Tuesday, June 18, 2013

Radio Days

The year 1922 saw the first Reader's Digest published, Babe Ruth signed a contract with the New York Yankees for $52,000, the Lincoln Memorial was dedicated in our nation's capital and in Douglasville, Georgia folks were crazy over some newfangled gadget called "the radio".

Various sources state that there were about 1,000 homemade radio receivers in the Atlanta area in 1922 even though there were no radio stations in the city, but what many didn't realize was the two major newspapers in town, the Atlanta Constitution and the Journal (both separate entities back then) were in a neck-and-neck race to see which media outlet could get the first radio station on air.

The Journal won by mere days and WSB was on the air in March, 1922 followed by The Atlanta Constitution's station, WGM.

WGM's broadcast was transmitted through the radio plant of the Georgia Railway & Power Company, and the paper devoted an entire page of the paper titled "The Atlanta Constitution Radio Department" where various people and shows that were offered  every day on WGM were discussed. Telegrams and letters the station received were printed to share what listeners were enjoying. There were also articles from time to time regarding the perils of becoming addicted to the radio.

If only those people could see us today glued to our smart phones.

Folks began to gather around the radio and often parties would  be given in homes where the main entertainment was to listen to a particular radio show.

The image below is the front page of The Atlanta Constitution announcing their new radio station:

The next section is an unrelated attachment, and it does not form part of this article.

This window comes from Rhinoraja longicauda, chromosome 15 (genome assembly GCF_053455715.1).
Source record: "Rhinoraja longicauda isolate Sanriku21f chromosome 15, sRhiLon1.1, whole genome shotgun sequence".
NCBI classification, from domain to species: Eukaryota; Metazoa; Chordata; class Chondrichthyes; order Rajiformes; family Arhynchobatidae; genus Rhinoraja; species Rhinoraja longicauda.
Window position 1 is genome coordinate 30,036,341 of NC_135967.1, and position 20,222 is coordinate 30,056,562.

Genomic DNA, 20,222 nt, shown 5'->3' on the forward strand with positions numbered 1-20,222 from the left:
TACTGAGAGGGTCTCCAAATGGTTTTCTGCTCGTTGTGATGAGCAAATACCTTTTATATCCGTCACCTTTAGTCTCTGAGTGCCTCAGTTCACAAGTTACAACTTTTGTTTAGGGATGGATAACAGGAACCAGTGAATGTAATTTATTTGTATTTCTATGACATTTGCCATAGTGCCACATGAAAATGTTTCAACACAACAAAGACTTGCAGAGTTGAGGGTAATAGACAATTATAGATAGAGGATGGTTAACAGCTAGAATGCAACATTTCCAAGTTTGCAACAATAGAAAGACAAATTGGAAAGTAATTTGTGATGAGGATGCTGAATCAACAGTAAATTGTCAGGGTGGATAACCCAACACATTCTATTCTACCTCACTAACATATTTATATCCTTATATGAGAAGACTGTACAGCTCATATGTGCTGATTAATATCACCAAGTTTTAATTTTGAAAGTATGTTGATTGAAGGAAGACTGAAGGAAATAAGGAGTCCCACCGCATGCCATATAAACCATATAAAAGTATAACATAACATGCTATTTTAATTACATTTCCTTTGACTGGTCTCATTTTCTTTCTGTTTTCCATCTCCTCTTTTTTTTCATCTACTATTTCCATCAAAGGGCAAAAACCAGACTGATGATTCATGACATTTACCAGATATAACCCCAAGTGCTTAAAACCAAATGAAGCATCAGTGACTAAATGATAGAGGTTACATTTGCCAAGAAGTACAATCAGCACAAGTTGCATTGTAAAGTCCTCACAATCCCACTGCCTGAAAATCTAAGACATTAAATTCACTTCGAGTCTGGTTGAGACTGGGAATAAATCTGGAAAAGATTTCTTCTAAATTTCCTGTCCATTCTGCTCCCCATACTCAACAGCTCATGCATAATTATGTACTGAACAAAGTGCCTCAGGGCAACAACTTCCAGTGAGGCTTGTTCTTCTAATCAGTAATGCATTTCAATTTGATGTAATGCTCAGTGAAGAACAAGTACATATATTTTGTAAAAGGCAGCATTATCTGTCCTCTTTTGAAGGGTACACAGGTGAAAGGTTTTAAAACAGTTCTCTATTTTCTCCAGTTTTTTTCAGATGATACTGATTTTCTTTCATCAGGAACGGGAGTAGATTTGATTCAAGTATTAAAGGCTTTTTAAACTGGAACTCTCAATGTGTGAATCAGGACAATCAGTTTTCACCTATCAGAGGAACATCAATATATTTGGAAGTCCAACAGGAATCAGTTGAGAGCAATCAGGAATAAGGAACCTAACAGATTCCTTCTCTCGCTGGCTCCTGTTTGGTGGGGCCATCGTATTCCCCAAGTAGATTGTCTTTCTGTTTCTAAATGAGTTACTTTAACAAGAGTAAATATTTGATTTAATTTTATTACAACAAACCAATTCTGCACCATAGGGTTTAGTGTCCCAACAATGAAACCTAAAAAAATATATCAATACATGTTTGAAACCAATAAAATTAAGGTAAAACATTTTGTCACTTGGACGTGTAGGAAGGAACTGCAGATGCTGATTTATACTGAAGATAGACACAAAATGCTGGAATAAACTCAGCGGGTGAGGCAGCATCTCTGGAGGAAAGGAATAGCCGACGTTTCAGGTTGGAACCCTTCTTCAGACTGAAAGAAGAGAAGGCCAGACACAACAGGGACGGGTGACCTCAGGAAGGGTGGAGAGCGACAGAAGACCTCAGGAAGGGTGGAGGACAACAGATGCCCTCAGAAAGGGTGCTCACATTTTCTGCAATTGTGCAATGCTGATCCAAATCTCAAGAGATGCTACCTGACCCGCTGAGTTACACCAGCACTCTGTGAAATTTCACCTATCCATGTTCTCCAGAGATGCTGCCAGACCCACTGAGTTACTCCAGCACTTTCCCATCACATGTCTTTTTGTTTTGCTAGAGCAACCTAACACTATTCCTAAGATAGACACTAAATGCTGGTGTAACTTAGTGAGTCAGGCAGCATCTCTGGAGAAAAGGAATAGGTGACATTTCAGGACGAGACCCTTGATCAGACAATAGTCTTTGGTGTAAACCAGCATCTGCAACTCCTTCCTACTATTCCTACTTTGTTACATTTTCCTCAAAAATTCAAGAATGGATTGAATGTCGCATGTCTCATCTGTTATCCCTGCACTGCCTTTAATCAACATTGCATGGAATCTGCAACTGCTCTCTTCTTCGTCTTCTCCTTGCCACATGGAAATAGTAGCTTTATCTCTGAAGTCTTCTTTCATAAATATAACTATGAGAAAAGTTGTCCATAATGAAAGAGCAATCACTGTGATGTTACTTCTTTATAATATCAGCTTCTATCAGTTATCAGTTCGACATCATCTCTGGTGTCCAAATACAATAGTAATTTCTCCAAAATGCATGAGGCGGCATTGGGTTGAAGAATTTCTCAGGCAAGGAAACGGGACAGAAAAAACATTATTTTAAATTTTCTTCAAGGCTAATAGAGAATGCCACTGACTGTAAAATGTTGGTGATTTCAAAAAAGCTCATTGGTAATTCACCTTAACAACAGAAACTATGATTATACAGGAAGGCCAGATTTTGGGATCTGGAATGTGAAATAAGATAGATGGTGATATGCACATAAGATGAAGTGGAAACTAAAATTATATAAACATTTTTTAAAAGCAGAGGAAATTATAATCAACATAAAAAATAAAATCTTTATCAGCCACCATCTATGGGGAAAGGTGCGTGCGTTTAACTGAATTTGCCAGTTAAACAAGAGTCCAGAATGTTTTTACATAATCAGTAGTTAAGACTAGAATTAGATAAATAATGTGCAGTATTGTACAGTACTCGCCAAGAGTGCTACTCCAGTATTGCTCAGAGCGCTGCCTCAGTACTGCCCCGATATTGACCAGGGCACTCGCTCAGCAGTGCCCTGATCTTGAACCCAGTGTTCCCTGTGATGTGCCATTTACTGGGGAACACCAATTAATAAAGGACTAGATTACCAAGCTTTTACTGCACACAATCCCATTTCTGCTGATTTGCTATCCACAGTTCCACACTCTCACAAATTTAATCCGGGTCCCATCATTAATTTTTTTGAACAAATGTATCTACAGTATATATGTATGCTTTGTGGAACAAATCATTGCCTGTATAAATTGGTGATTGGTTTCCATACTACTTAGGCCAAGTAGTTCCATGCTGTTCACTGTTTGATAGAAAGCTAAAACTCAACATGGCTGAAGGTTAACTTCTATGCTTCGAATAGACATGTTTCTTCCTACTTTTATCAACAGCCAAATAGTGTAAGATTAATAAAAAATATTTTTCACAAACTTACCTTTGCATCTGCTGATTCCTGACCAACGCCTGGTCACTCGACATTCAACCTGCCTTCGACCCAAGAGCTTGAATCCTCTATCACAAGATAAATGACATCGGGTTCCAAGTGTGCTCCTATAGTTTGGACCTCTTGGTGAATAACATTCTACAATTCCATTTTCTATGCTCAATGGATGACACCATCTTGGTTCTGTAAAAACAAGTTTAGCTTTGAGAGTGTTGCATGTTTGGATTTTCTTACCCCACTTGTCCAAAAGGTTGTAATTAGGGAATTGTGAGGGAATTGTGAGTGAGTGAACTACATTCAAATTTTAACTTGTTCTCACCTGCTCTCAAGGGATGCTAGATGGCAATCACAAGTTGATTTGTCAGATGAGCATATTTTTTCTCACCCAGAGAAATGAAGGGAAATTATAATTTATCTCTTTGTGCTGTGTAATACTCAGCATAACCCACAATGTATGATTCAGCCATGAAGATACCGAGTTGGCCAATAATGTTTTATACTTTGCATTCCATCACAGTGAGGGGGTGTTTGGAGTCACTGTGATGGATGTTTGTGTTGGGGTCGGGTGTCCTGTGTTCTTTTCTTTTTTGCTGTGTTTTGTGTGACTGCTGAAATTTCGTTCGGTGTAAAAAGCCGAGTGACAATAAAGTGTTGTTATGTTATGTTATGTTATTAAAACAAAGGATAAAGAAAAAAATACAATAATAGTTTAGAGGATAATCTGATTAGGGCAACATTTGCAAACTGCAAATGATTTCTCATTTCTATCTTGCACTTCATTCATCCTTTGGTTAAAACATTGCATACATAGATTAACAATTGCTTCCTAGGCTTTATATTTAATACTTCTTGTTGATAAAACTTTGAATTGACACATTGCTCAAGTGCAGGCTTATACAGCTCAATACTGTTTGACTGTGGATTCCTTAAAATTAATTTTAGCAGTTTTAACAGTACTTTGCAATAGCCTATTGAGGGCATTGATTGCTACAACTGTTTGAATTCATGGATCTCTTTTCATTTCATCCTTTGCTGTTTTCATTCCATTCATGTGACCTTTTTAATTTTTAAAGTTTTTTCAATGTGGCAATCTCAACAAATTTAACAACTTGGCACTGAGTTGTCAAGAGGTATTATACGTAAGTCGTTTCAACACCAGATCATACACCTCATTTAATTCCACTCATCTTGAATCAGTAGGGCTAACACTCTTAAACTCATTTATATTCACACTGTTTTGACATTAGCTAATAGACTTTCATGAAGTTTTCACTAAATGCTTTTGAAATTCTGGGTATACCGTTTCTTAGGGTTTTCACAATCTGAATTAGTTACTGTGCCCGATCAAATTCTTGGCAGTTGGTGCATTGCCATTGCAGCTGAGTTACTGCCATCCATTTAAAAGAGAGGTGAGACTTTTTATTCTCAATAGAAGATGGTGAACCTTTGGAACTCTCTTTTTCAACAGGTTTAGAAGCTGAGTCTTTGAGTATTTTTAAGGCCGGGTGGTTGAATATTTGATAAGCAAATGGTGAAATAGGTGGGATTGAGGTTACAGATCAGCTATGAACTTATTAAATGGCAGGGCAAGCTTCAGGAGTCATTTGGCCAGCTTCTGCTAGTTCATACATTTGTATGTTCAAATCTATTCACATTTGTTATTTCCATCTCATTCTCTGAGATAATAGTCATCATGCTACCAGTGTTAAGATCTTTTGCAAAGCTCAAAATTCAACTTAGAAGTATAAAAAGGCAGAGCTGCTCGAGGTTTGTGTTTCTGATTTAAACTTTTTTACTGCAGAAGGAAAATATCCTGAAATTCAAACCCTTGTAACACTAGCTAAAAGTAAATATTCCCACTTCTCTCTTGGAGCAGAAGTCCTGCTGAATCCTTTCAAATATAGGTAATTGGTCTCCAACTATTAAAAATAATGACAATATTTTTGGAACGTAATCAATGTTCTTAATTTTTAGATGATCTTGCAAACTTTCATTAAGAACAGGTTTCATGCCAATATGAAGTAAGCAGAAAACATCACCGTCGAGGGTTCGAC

WGM presented a radio show each week showcasing the musical students of one man, Signor E. Volpi who was described as "Atlanta's noted coach of opera and teacher of voice".

On the night of January 14, 1923, Volpi's program included Miss Charlotte Crumbley and Jimmy Finley who were both singers who were known to national radio audiences.

The program also included dramatic readings performed by Miss Louise Shamblin who hailed from Rome, Georgia but at that time was employed as a teacher of dramatic fine art and expression at Douglas County High School.

Also, The Atlanta Constitution article published on January 15, 1923 reported, "Last night's program was arranged for the particular pleasure of Miss Catherine Geer and radio party of Douglasville, Georgia. The party was arranged through the courtesy of Mrs. Floyd House whose radio apparatus received each of the numbers clearly.

Miss Shamblins' debut to radio fans was a distinct triumph and no more talented or accomplished reader has appeared at this station.

The appreciation of the party was expressed by long distance messages and in the following telegram received just as the program ended:

We are enjoying the program immensely, thanks!   Catherine Geer and party"

It should not escape our notice that Atlanta was a long distance call and a telegram was sent --something no longer needed today.

Catherine Geer was the daughter of M.E. Geer, an executive with the cotton mill. I've written about the Geer home on Strickland Street here.

At the helm of WGM's operations was Clark Howell, Sr., The Atlanta Constitution's owner. By March of 1923, Mr. Howell had allowed the broadcast license for WGM to expire, and the equipment including the transmitting tower was donated to Georgia Tech where Mr. Howell was a trustee. The station continued as WBBF. By 1925, the call letters had changed to WGST.

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